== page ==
Mohs Surgery

MOHS SURGERY offers one of the the highest chance of cure of some skin cancers, particularly Basal Cell Carcinomas (BCCs) while ensuring the amount of skin removed is kept to a minimum.


In the 1930’s, Dr Frederick Mohs, from Wisconsin USA, first conceptualized and then developed his treatment for skin cancer. The technique has since come to be known as “Mohs Surgery” as due recognition for Dr Mohs’ outstanding contribution to the field of skin cancer treatment.

What is Mohs Surgery?

Mohs Surgery is a highly specialized treatment for the total removal of skin cancers. The visible component of the cancer is surgically excised and then subjected to microscopic analysis whilst the patient waits. Any residual areas still positive for cancer are identified and subsequently removed. This process continues until all the cancer cells are cleared. Mohs surgery allows cancer cells to be fully and accurately tracked without guesswork until they are completely removed.

Why is it important that all cancerous cells be removed?

If cancer cells are left behind at the time of initial surgery, there is a very high chance that the cancer will recur. When this happens it will frequently grow for a substantial period of time hidden under the previous surgical scar. This makes the subsequent treatment of the recurrent cancer much more extensive and difficult.

When is Mohs Surgery recommended?

Mohs surgery is ideal when a skin cancer

  • Is present in a difficult site, where the conservation of as much normal tissue is critical as on the face and especially around the nose, eyes, lips and ears.

  • Has recurred after previous treatment(s).

  • Has been incompletely excised after initial surgery.

  • Is discovered to be certain microscopic type on initial biopsy.

What are the advantages of Mohs Surgery?

  • It ensures that all cancer cells are removed.

  • As much healthy skin as possible is preserved.

  • The cure rates are  higher than with any other mode of treatment.

The Mohs Surgery procedure:

"First stage"

The area to be treated is first numbed with local anaesthetic and the visible cancer is removed. A dressing is applied to the wound and the patient returns to a waiting area.

Tissue mapping

While the patient waits, the removed tissue is precisely oriented and then divided into small sections and the edges marked with colored dye and a tissue map is drawn. The tissue is then handed to the laboratory technician.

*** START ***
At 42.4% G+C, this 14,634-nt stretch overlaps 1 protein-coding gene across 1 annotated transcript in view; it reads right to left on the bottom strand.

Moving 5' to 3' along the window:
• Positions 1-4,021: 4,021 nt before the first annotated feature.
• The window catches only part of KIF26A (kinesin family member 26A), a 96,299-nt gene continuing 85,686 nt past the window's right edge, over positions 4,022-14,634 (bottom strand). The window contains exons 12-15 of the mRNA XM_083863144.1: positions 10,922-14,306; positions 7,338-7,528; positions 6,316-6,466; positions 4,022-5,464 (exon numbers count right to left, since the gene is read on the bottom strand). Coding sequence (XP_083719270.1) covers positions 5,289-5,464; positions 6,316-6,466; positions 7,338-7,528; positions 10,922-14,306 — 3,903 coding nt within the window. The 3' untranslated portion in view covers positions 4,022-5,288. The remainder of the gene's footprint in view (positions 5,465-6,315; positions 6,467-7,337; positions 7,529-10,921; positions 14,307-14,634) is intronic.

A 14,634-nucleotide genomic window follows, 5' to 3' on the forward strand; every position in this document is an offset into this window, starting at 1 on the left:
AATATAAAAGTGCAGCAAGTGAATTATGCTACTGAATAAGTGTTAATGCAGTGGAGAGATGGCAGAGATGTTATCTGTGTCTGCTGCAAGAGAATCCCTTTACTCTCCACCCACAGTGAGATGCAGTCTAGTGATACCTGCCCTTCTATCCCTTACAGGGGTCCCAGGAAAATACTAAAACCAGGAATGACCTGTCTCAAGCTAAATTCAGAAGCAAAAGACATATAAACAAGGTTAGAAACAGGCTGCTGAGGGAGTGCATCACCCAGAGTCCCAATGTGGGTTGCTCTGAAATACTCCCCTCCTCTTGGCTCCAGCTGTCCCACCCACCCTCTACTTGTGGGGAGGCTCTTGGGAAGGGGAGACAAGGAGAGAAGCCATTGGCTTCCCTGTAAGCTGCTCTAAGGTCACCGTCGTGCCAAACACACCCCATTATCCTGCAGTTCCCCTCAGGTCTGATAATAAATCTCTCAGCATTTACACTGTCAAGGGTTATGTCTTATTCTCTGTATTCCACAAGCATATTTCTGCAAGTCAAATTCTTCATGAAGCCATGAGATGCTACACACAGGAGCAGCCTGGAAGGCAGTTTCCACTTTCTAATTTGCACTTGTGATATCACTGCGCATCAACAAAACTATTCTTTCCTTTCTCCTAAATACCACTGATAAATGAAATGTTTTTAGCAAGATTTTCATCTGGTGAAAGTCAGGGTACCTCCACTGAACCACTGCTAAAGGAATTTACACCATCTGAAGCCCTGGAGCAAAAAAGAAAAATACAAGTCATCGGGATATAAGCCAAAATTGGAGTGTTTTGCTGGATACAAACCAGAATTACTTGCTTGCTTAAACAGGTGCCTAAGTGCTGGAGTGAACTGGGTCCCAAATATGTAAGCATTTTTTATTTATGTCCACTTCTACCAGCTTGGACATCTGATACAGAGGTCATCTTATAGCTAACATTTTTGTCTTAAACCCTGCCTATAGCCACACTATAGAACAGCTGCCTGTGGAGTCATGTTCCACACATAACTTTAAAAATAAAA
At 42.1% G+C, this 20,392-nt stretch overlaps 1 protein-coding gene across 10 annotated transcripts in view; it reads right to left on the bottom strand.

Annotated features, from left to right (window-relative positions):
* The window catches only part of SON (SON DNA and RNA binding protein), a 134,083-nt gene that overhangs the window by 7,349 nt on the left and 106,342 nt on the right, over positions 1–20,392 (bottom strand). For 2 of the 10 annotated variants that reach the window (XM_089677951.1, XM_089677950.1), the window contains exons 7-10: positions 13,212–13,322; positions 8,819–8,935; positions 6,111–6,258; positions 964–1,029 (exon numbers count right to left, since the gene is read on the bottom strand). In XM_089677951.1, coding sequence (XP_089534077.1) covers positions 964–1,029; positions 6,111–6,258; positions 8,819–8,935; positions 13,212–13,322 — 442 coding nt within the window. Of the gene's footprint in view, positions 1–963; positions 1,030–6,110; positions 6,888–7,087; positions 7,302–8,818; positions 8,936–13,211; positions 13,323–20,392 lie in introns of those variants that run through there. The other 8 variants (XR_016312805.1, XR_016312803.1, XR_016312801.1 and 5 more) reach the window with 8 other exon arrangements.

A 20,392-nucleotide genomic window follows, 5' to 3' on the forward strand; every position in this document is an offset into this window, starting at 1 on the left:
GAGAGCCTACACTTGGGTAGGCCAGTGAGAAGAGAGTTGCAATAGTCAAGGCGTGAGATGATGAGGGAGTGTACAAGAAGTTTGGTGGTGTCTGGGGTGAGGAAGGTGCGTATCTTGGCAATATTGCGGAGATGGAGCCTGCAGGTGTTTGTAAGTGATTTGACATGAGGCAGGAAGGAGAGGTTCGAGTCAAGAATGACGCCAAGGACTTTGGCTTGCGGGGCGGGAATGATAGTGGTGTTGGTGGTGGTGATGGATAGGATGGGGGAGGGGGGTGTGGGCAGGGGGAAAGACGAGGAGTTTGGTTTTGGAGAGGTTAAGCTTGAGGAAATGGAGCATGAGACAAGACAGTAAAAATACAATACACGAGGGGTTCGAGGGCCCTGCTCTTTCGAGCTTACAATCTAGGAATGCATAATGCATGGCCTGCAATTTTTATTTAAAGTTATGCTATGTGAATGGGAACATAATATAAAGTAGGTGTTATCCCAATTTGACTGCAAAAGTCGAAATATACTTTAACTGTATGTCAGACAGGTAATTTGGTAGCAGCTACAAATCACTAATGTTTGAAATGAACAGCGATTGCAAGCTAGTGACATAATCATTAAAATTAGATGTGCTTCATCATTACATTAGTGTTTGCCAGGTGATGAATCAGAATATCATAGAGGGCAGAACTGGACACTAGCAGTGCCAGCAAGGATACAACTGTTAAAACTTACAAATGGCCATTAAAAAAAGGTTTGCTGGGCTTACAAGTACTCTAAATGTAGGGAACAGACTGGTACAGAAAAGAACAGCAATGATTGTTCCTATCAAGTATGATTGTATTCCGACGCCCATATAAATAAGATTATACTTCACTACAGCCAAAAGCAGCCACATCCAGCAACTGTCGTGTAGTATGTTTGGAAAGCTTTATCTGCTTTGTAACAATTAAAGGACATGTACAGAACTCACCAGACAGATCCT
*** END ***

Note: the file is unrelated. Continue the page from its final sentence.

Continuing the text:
Tissue processing and examination

The tissue is frozen and cut by the technicians, then mounted on to microscope slides and stained using highly specialized chemicals to identify the different cell types. The doctor then examines the tissue under the microscope to see whether any residual cancer cells can be identified.

Further surgery ("second and or subsequent stages")

If there is any residual cancer, the wound is re-anaesthetised and further tissue corresponding precisely to the area of positivity is excised and again microscopically checked. This process continues until the Mohs Surgeon is satisfied that no cancerous cells remain.

Wound repair

Once the cancer is shown to be completely removed the patient wound is repaired.
There are many ways in which the post Mohs Surgery wound can be repaired including

  • Granulation (“healing by itself”)

  • Simple side to side closure

  • Skin flaps where adjacent skin is utilized to cover the defect.

  • Skin graft

  • Combinations of the above

  • Occasionally the wound may be repaired by another specialist if the cancer involves a site requiring special expertise.


  • One the wound has been repaired the patient is discharged home.

  • The patient will usually return at one week for removal of stitches and thereafter on an as required basis.

Final outcome

Almost certainly following Mohs Surgery the cancer in that site will be cured. The final functional and cosmetic outcome is usually excellent.

Who performs Mohs Surgery?

Dermatologists who have undertaken post specialist Fellowship training in Mohs Surgery and who are officially sanctioned by the American College of Mohs Surgery and or the Australasian College of Dermatologists.
Any surgical or invasive procedure carries risks, please discuss this with your Specialist at the time of your appointment.

view all

Fact Sheet Library

  • Basal Cell Carcinoma (BCC)

    BCCs are the most commonly seen form of skin cancer.

    view fact sheet
  • Squamous Cell Carcinoma (SCC)

    The second most common skin cancer, it is often rapidly growing and may spread to other parts of the...

    view fact sheet